Space: a Really Dangerous Place to Live

We often think of outer space as being a great big empty nothing littered with trillions of stars and their attendant planets.  All big enough to avoid and with lots and lots of empty void between them.  Other than having to traverse the vast distances, empty space offers few dangers, right?  Very wrong!  In this episode of my on-going series about the fact and fancy of science fiction we’re going to take a look at what life for human beings would be like in outer space.

Orbital Space Dangers

First, let’s look at the area of space with which we are most familiar: that shell of space immediately surrounding our own planet.  The most prominent problem here, or in any part of outer space, is the awesome destructive force of a near perfect vacuum.  Any craft sent into space must be built to resist the forces of the interior atmosphere wanting to rush out into the vacuum surrounding it.  Even a pinhole in the hull can turn into disaster if the material is not strong enough to resist the erosive, tearing forces of hydrodynamics as the air screams out the hole.

Orbital space has another main issue: space junk.  Human beings have become experts at trashing virtually every environment they can get to, including the space around our planet.  NASA says that currently there are approximately 6,300 tons of man-made debris orbiting the earth; some as small as a fleck of paint, some as large as the defunct Vanguard 1 satellite.

space junk damageWhat harm can a fleck of paint do?  When it’s traveling at 17,000 miles an hour, even a paint fleck can do serious damage.  Early in the space shuttle program, during the STS-7 mission, a tiny paint fleck hurtling through space hit a shuttle window, causing so much damage the entire window had to be replaced.  There are tens of thousands of junk bits in Earth orbit, some just flakes of paint, but some are nuts or bolts, tools lost by space walkers, discarded fuel tanks or rocket stages of previous space craft, even whole satellites.

Physical shielding can help deflect the smallest bits, and the biggest ones can be steered around, but most of them are too small to detect in time to maneuver away from and too large to be deflected with current materials.  This poses an ever-increasing risk to the ISS and to any spacecraft passing through our orbital space.

Earth is the worst (that we know of) because of our propensity to litter, but any planet will have captured in its gravity well some cosmic souvenirs in the way of small asteroids and micrometeorites.  Any place that you encounter something larger than a marble, this can happen:

If it won’t play, watch it on YouTube:

Interplanetary Space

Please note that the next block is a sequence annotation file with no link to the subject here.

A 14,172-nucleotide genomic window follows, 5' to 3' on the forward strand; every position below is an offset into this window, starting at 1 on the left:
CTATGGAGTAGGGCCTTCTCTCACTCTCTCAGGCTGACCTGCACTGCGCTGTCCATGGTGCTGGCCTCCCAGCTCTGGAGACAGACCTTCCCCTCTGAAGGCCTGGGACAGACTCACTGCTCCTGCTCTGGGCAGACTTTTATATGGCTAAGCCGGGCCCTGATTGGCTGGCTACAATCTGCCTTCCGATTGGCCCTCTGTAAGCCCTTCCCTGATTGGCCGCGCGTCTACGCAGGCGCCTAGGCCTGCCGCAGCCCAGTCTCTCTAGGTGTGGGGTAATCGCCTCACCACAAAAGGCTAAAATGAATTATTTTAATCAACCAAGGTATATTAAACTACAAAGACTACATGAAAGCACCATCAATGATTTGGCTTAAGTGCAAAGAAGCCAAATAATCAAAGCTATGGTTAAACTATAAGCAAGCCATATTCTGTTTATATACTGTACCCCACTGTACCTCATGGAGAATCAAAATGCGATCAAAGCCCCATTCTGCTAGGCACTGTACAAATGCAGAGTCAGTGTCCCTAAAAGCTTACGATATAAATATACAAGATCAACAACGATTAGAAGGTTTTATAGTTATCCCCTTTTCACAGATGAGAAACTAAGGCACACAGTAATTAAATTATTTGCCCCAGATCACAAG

Generally speaking, the open space between planets is not as congested as the space immediately above a planet, but it is not without dangers.  There are still some rogue bodies: asteroids, meteorites, even clouds of space dust that have ripped shielding from and changed trajectories of interplanetary exploration satellites.

Another, perhaps more sinister, danger comes from solar radiation.  There are several forms of high-energy, ionizing cosmic ray “winds” that blow through a solar system.  Most originate from the solar systems own star, but leftovers from collapsing stars and supernova explosions that were thrown into space also factor in. Curtis & Letaw (1989) estimated that on a three-year Mars mission, about 30% of the cells in an astronauts body will be traversed by HZE nuclei with Z values (the number of protons) between 10 and 28, and virtually all of his or her cells will be traversed by nuclei with Z values between 3 and 9. These traversals result in numerous ionizing events, or hits, on cellular molecules. The biological effects of HZE nuclei can include cancer induction, damage to the central nervous system, the immune system and the eyes.1  Effectively shielding space travelers from this insidious solar wind would have to be a major concern in the design of any space ship.  But it is not only the astronauts that need protection, for the ships electronics can also be severely affected by this ionizing radiation.

Lack of gravity is also a health concern for extended space voyages.  While “swimming” through a space craft using just hand holds may look cool, the debilitating effect of not using major muscles sets in quickly; muscles atrophy and bones become brittle.  There are also cardiac and digestive issues as well as psychological effects to prolonged weightlessness.2